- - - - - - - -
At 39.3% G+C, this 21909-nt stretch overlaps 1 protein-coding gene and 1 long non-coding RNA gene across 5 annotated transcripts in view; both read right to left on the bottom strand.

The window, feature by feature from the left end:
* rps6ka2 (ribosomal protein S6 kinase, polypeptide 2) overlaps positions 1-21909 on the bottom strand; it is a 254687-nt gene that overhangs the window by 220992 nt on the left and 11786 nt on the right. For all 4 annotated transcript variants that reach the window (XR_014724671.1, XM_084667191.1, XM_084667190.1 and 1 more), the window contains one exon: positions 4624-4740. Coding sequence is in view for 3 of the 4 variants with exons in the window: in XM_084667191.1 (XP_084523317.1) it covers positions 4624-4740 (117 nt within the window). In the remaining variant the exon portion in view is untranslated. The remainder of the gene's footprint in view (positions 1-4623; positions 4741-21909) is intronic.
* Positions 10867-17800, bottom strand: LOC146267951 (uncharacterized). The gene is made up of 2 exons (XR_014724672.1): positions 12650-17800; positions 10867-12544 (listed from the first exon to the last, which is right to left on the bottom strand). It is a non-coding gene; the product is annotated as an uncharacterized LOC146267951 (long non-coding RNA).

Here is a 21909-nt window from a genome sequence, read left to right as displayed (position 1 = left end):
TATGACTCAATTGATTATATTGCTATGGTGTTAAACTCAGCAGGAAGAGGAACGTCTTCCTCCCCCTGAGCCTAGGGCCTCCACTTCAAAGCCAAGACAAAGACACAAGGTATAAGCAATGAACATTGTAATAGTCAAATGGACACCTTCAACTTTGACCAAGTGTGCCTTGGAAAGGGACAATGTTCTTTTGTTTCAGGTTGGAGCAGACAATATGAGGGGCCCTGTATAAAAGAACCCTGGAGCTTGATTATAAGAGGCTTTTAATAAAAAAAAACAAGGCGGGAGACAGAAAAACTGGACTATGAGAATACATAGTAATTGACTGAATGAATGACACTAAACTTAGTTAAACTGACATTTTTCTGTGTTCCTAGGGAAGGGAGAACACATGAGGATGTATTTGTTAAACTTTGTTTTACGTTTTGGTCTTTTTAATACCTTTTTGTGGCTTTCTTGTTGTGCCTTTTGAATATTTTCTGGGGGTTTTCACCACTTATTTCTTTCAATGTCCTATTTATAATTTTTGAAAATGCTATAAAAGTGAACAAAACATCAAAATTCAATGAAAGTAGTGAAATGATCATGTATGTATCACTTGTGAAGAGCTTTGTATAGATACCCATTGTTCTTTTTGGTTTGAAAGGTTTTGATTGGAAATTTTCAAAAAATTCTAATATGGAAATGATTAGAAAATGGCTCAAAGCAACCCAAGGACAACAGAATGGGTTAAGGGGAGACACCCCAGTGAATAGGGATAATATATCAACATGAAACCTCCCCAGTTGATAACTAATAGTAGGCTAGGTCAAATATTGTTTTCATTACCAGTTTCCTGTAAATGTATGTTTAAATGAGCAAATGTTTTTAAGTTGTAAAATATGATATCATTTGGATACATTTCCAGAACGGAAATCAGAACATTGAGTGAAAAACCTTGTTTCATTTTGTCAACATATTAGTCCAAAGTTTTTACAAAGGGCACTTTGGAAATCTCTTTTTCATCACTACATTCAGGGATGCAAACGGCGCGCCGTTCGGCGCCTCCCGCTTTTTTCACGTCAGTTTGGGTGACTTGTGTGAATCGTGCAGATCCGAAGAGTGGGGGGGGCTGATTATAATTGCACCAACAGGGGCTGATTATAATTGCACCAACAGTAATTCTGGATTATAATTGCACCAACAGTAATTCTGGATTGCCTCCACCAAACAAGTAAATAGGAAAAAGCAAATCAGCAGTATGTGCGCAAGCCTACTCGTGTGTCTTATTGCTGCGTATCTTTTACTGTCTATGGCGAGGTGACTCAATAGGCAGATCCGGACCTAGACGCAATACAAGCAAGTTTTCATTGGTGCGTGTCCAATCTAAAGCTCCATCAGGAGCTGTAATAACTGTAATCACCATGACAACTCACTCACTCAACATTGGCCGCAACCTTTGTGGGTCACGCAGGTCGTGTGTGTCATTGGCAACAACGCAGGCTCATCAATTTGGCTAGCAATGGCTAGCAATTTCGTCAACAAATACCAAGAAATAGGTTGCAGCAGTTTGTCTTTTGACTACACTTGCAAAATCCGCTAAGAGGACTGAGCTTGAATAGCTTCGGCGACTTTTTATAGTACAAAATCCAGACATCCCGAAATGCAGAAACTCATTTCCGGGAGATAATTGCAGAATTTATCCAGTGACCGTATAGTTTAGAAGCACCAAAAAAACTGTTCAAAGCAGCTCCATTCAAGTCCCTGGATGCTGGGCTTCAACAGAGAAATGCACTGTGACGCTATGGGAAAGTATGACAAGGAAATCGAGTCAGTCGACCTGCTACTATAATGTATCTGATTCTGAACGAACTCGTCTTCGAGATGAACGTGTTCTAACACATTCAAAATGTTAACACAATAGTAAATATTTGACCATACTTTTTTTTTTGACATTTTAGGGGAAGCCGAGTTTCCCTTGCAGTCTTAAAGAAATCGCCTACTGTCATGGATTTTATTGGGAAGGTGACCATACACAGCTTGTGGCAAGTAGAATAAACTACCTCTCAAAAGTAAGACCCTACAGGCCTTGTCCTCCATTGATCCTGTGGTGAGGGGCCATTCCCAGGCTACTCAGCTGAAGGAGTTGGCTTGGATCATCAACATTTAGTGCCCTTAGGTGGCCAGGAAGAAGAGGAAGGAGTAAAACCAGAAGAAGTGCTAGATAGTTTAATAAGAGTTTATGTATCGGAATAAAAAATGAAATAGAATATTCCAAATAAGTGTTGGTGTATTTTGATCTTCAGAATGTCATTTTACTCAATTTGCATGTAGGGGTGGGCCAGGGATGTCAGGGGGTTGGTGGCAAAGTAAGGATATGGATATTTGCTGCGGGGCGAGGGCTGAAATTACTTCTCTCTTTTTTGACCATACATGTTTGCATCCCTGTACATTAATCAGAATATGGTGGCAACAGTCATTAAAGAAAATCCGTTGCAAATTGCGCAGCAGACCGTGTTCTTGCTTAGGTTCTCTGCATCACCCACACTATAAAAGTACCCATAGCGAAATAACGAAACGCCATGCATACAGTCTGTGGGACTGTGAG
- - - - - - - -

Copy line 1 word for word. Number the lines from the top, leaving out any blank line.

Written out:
At 39.3% G+C, this 21909-nt stretch overlaps 1 protein-coding gene and 1 long non-coding RNA gene across 5 annotated transcripts in view; both read right to left on the bottom strand.